Escaping from the planet, I feel, would be best provided by volcanic activity or a meteor strike. While volcanic activity might seem like something that would result in huge amounts of heat, given the lack of air there would be no real opportunity for convection, and a reduced opportunity for condution via the air. Instead, the soil and rock on top of the volcano would be conducting the heat.

Water collection initially appeared to be an insurmountable problem. However, I believe I developed a plausible solution. The bladderwort has orb-like structures that it uses to catch prey. I propose that a plant on a planet with a gradually thinning atmosphere would be forced to develop something along the lines of an analogous structure. Ice would be surrounded by plant matter, after which the plant would develop an air-tight coating and generate metabolic heat to melt the ice. The limited space available would force the water to remain in a liquid state. Roots could then be extended to absorb the water. Dessication could, of course, be solved by a waxy covering, but plants without them are apparently already capable of surviving vacuum for a day or so.

Nutrition could also be assured in such a way. If the plant could survive in very poor soil (on a Mars-like planet, I would say this is quite possibly a given), then by capturing the ‘dirty snowballs’ they could also absorb amino acids and various other elements necessary for survival. These comets could be caught by having the plant-etoid extend structures made of spongy plant matter. When a small comet impacted it, it would then surround it in air-tight plant matter and absorb water and nutrients. In otherwords, it would use a similar method as aerogel. This spongy plant matter could evolve by natural selection; if the plant-etoid’s ancestors grew around bits of ice to absorb them, then a comet embedded itself in the plant would probably be absorbed, too. Sunlight, in turn, could be absorbed by the spongy plant matter.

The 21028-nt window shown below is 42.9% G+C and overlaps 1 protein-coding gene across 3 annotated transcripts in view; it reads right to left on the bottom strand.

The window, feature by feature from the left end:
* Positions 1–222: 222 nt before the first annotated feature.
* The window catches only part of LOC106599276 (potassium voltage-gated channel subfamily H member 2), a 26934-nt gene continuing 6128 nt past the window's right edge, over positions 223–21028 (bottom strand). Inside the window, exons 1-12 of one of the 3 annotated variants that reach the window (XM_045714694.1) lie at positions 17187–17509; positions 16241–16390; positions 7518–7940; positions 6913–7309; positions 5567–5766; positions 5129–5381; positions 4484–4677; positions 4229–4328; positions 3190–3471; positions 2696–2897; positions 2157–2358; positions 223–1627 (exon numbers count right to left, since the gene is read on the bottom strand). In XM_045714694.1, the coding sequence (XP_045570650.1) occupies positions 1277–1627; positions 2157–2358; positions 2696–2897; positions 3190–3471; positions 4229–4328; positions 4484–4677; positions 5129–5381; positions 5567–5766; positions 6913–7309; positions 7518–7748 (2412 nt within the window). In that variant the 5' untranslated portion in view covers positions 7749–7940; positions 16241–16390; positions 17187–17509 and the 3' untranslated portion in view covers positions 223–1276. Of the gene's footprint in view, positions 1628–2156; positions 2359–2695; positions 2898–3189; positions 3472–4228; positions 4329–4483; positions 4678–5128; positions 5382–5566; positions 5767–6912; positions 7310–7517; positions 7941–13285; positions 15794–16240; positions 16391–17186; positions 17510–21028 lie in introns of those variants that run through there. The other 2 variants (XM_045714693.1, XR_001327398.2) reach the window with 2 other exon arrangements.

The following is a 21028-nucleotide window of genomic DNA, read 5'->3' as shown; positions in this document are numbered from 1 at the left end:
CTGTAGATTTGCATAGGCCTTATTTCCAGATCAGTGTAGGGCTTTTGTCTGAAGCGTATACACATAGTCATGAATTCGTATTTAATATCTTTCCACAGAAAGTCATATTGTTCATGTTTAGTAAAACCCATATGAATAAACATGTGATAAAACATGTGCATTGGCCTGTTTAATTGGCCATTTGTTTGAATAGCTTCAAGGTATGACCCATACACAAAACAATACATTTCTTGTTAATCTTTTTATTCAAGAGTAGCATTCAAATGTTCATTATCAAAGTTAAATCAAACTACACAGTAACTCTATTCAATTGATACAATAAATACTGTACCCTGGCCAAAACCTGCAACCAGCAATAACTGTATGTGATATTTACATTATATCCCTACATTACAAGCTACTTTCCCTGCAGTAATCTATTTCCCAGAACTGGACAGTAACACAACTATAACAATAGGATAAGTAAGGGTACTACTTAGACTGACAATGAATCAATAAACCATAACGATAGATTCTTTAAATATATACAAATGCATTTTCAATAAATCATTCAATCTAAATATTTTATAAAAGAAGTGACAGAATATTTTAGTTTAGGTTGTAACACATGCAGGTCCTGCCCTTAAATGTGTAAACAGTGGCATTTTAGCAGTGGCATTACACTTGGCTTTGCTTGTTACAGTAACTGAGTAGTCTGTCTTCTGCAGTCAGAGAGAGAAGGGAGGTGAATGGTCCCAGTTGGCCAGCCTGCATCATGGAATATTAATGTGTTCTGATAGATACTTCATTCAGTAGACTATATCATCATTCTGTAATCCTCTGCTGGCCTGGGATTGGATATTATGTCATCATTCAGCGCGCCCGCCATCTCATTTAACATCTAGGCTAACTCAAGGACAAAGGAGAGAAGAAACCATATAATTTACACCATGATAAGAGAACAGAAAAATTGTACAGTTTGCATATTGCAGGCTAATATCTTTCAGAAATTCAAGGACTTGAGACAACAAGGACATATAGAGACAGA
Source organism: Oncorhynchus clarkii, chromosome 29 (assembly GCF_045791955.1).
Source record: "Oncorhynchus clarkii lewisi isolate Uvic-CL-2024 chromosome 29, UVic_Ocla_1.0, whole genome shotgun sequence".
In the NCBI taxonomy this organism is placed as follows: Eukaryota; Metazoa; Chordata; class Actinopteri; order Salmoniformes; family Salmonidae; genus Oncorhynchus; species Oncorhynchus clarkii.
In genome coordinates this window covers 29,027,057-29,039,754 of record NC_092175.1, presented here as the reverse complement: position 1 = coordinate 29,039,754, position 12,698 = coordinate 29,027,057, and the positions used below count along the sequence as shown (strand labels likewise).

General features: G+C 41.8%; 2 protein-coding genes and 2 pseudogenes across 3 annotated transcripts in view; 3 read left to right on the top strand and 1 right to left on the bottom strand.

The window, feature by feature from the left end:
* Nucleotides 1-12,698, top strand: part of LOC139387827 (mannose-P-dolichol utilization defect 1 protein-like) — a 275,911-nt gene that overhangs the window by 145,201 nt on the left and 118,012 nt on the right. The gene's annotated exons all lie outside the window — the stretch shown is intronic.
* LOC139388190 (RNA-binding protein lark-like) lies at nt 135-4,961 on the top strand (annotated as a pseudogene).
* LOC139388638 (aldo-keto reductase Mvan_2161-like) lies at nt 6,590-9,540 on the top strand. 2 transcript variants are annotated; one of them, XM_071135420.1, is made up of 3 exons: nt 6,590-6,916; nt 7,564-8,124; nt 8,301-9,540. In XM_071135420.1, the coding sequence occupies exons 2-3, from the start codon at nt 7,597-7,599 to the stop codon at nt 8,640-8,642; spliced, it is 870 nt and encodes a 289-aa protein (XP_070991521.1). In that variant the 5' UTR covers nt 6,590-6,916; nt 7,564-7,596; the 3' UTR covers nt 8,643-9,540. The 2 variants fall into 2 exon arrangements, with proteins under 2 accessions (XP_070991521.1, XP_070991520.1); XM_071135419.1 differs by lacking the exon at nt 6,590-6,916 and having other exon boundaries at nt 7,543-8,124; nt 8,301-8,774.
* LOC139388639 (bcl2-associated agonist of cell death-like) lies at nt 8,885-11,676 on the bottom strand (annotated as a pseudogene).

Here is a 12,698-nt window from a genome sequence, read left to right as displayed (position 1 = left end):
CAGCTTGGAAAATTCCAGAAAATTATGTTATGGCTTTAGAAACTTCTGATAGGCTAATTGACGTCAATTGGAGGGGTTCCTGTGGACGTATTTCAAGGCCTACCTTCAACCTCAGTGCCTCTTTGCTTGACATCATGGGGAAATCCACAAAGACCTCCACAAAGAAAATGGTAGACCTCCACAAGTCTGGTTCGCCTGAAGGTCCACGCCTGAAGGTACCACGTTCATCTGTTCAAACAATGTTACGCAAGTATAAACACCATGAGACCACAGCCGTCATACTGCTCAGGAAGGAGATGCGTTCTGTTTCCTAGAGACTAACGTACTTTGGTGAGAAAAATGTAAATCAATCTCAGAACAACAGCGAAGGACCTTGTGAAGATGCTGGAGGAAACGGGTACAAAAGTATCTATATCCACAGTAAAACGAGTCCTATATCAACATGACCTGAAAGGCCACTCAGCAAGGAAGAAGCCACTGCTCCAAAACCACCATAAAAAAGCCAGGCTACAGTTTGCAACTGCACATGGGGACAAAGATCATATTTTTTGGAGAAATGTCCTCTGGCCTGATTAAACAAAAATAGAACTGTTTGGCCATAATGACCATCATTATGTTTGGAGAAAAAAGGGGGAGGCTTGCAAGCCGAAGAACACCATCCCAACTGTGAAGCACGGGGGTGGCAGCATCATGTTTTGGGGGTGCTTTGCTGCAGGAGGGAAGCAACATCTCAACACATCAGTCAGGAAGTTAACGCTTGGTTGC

Reproduction would be asexual and happen via budding, I would expect, though I suppose that if the plant-etoid’s existed in large concentrations sexual reproduction would also be a possibility—as they would be if the sperm and eggs were suitably protected from the elements. Certainly the plant-etoid’s would have a slow metabolism, so I would expect zygotes to last a rather long time.

The plant-etoid would not need inhale or exhale carbon dioxide or oxygen. Instead, it would operate by consuming all the oxygen produced for cellular respiration, and consuming all the carbon dioxide it produced for photosynthesis. Since the plant-etoid would have to have very, very slow metabolism, gradually it could accumulate more and more carbon dioxide (or oxygen), allowing gradual growth and reproduction.

The ideal shape, I think, for the plant-etoid would be a sphere. Such a shape would allow large amounts of area to be exposed to sunlight without risking decreased exposure if the plant-etoid turns sideways after getting hit hard enough. The aforementiond spongy tissue would cover the outside of the plant and be photosynthetic. It would also be only the outer layer that was alive; as the plant-etoid grew larger and larger, it would accumulate heartwood, or something similar, in the center, like a tree. Even after a plant-etoid died, it would still float on, potentially food for other organisms. Over a long period of time, the plant-etoid’s could act like clearers, as small micrometeorites would get stuck in their spongy tissue, but not digested.

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Citrakāyaḥ

November 2016